I produce this show, so that must mean I really like it. There’s a giant wheel filled with options like: “Let a Dog Run Around” or “Mountain Dew Code Red Chill Zone,” each corresponding with a segment for the show. It could be a sketch, an audience participation game or a special guest (so far voice actor Maurice LaMarche, porn star Kayden Kross, and stand up comics like Maria Bamford and Rory Scovel have appeared). The running order is completely unpredictable and the show always has a manic energy due to that. -Joe McAdam
Arguments and Grievances @ Schuba’s in Chicago, festivals across the U.S.
This is a monthly live show that’s taped as a podcast to boot so you can enjoy it anywhere (but see it live if you get the chance). The show is structured around stand up comics picking sides on important issues like “Moms vs Dads” or “Jimmy Buffett vs. Warren Buffett.” The point argued is rarely the point, but rather the passion behind the petty issues. It’s a great showcase for stand up comics to not use their regular material and pretend to be lawyers. -Joe McAdam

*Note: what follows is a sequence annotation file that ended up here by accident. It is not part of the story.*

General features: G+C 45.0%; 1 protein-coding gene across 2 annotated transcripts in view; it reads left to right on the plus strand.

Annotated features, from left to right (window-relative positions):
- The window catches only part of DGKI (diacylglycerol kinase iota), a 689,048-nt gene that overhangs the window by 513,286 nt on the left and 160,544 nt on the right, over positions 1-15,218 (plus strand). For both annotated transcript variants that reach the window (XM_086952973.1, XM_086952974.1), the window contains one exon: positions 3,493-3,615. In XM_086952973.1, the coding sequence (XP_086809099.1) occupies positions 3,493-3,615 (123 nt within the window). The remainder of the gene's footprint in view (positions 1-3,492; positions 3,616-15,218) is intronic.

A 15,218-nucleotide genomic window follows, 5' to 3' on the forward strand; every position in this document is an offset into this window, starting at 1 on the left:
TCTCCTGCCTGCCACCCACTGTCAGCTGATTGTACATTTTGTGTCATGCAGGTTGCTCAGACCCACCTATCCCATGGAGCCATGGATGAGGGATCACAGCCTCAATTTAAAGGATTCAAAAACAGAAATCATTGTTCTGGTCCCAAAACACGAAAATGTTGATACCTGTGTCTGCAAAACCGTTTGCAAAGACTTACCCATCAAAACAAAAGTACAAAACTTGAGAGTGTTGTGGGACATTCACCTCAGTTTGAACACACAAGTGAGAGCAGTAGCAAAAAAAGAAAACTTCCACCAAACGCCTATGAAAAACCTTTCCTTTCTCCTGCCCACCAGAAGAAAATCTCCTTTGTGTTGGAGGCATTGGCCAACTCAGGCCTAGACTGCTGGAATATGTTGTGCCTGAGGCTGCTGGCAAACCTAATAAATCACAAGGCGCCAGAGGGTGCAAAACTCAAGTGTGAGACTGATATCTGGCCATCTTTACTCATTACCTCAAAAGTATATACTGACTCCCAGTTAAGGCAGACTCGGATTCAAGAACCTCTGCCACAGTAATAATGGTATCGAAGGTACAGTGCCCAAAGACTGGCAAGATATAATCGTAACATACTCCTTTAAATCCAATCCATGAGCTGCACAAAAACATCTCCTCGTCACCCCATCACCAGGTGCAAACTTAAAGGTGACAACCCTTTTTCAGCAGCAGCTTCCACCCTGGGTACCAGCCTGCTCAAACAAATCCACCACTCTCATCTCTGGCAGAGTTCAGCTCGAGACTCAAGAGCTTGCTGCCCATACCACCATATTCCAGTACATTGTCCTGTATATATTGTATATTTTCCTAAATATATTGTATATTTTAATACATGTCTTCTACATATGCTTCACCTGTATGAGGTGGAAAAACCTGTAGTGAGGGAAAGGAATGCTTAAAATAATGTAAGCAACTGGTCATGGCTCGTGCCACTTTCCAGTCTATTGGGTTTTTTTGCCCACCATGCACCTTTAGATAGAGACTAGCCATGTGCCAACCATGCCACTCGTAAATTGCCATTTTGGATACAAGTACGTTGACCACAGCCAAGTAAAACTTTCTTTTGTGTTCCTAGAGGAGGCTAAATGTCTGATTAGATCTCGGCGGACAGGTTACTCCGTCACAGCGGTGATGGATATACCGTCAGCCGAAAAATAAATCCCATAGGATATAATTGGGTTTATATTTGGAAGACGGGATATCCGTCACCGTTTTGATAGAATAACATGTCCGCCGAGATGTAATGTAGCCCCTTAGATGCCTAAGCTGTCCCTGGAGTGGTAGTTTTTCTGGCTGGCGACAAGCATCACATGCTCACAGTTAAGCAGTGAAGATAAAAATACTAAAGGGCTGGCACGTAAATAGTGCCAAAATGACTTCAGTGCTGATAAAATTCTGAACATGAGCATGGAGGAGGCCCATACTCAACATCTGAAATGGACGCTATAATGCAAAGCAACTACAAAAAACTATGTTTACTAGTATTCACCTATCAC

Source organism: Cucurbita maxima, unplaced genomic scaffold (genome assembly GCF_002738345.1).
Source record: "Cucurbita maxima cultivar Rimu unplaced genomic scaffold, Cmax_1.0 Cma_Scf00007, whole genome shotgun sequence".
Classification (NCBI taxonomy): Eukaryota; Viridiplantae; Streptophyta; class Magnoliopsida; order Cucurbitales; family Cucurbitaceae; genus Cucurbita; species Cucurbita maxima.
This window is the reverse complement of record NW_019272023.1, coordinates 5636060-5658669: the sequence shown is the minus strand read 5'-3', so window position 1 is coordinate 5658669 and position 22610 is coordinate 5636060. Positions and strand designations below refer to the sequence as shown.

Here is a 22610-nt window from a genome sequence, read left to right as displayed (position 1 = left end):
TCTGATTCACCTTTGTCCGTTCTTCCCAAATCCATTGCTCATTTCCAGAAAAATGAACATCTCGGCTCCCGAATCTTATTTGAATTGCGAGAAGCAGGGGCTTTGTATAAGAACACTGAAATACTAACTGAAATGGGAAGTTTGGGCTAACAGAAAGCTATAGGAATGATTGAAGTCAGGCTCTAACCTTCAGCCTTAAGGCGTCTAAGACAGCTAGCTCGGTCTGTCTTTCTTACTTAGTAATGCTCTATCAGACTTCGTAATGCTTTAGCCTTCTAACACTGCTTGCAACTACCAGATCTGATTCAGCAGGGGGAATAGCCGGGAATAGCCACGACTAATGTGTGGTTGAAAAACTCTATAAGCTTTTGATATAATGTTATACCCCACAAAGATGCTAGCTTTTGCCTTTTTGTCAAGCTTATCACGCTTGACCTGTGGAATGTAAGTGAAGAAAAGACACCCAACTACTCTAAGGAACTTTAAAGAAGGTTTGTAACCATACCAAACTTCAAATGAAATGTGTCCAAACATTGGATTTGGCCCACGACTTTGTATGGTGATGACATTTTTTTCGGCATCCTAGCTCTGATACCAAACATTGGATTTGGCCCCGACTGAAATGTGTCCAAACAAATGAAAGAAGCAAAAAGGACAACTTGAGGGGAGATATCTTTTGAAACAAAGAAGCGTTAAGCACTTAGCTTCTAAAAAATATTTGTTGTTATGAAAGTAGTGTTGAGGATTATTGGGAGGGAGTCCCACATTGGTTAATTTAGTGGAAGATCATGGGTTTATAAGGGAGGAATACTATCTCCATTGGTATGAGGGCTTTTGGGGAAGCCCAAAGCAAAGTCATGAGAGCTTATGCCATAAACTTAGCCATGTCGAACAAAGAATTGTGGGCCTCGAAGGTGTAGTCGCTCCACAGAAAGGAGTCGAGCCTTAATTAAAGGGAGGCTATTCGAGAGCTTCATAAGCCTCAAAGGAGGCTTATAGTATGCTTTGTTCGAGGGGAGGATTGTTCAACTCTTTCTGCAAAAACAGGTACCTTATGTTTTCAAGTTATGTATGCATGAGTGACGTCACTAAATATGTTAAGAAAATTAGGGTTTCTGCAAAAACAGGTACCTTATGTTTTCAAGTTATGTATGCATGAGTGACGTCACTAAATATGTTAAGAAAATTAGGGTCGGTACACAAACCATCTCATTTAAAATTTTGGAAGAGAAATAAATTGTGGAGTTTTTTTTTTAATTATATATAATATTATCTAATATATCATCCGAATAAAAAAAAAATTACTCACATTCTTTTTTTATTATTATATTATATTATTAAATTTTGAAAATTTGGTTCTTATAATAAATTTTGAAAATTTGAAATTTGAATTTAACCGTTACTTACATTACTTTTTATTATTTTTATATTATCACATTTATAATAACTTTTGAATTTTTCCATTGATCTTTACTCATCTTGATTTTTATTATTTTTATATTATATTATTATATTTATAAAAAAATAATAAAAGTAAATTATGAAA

Entertaining Julia @ ? in Chicago
Until its recent demise at the hands of an unsympathetic bar owner, Entertaining Julia was one of the longest running comedy showcases in Chicago, but it occupied a completely different space from the rest of them. EJ was a variety show, a dance party, and a platform for the Puterbaugh Sisters to do whatever the hell they wanted in a city that sometimes takes comedy too seriously.
The final month of EJ’s run basically didn’t happen–nearly every week was cancelled in favor of a private party. Eventually, rather than calling off the show for another week, they decided to throw it in their apartment. The result was maybe the best encapsulation of what they do that I’ve ever seen.